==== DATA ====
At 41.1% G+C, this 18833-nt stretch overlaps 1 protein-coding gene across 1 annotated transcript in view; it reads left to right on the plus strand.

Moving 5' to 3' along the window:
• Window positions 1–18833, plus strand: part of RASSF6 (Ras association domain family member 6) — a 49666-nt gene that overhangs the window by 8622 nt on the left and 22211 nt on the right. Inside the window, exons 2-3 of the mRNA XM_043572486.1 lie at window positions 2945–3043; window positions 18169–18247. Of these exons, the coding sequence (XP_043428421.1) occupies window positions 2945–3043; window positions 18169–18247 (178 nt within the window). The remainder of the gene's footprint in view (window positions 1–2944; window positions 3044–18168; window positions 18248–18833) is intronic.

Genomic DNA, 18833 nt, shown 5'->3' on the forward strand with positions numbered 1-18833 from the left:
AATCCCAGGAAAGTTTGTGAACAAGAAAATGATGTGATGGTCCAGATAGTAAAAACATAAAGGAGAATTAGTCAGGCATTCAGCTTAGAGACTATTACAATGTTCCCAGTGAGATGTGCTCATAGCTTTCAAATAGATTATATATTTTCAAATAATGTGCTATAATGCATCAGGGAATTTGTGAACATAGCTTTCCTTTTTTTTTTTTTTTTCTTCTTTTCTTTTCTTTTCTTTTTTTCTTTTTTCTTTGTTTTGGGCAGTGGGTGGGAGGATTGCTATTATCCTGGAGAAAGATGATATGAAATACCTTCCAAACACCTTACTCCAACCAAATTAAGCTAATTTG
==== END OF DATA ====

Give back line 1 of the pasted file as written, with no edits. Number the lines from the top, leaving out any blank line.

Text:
At 41.1% G+C, this 18833-nt stretch overlaps 1 protein-coding gene across 1 annotated transcript in view; it reads left to right on the plus strand.